Lo-fi punk that screams with the vitality of the USA’s west coast.
It’s nearly impossible to avoid a comparison with the land of lo-fi, reverb, acid affects (anything that sounds like a distorted vortex of Korg synthesisers really), when it comes to an LP that is layered with these turn of the century musts. Menace Beach’s Ratworld may appear to be as American as Apple Pie, but the thought that this Leeds duo dream of the west coast life, is immediately squandered by their versatility in placing pop together with lo-fi and surf rock, just as they had on their 2014 EP, Lowtalker.
Now on Ratworld, Menace Beach have blended together an album that flows as naturally as the Nile. Piecing together influences from a variety of scenes, Ratworld bulldozes the constant blurred lashings of energy, which most lo-fi focused albums contain, with breaks of more mellow styles, especially on Blue Eye, the hazy chilled follower to the punk fuelled menace of Lowtalkin.
On tracks Elastic and Tennis Court, the almost lack of a recognisable lo-fi style, feels familiar to its predecessor of post-rock music from the 90’s. Within Elastic, contemporary surf rock riffs, which just fall short of being guitar solos, create the first example on Ratworld, of how this Leeds duo are guided by their predecessors and their current influences, but not blinded by either side. While reverb and sound affect induced vocals may be present, they don’t overkill Elastic. Similarly on Tennis Court, a resonance to Brighton rockers Blood Red Shoes (with a much softer toning) can be felt as the key tone, instead of the slacker rock, reverb that is normally favoured.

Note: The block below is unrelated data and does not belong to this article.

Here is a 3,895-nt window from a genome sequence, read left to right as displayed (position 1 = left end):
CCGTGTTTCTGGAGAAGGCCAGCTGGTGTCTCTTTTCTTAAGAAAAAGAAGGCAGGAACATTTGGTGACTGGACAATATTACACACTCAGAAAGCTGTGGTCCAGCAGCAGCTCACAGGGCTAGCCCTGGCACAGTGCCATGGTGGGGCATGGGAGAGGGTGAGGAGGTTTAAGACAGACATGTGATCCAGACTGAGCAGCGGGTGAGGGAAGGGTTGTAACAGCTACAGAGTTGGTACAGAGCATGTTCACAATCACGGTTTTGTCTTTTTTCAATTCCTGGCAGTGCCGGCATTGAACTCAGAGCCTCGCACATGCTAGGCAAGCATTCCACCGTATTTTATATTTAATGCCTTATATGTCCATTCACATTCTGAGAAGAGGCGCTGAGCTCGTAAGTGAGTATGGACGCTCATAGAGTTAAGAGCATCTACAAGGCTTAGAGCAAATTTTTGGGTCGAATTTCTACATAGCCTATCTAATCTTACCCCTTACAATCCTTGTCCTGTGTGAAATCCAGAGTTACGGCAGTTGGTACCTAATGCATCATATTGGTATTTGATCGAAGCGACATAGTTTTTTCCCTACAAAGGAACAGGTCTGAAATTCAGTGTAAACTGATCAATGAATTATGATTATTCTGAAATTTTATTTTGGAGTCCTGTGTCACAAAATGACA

It is only on tracks such as Lowtalkin, Dig It Up and Tastes Like Medicine where a constant, lo-fi meets rock presence can be felt. While Dig It Up and Tastes Like Medicine are more apparent with their lo-fi tendencies in both vocal displays and guitar manipulation, Lowtalkin is the contrasting track of the three. Fuelled with high octane punk, layered in reverb and lo-fi, with Liza’s constant ‘Lowtalkin’ vocals being more manufactured than anything on the entirety of Ratworld, this short burst of modern era punk is the most abrupt track of the entire LP.
On the remaining tracks, the balance between lo-fi and rock is constantly challenged by Menace Beach as a means of ensuring that they don’t confine themselves to the sound of lo-fi’s earliest west coast stars.
An issue about Menace Beach’s debut for Velvet though, is that it’s likely to cause lo-fi fans on both sides of the pond (and the rest of the world) to dismantle and discredit Ratworld for being American, but for not being American. Lo-fi is problematic with its Wavves copycats and Best Coast wannabes. Only a select few manage to break through the late 00’s lo-fi craze, with some slight noise made about them and then there’s even less from outside the USA. Ratworld has managed to break through the stigma attached to lo-fi astonishingly, fully utilising the art of rock music. So now it’s up to the lovers of lo-fi to embrace Menace Beach’s debut, just as lovingly as Wavves’ or Best Coast’s debuts were by rock fans back in the late 00’s. It’s undeniable that Ratworld is far beyond the reverb drenched tracks of 2009 so it shouldn’t be a problem.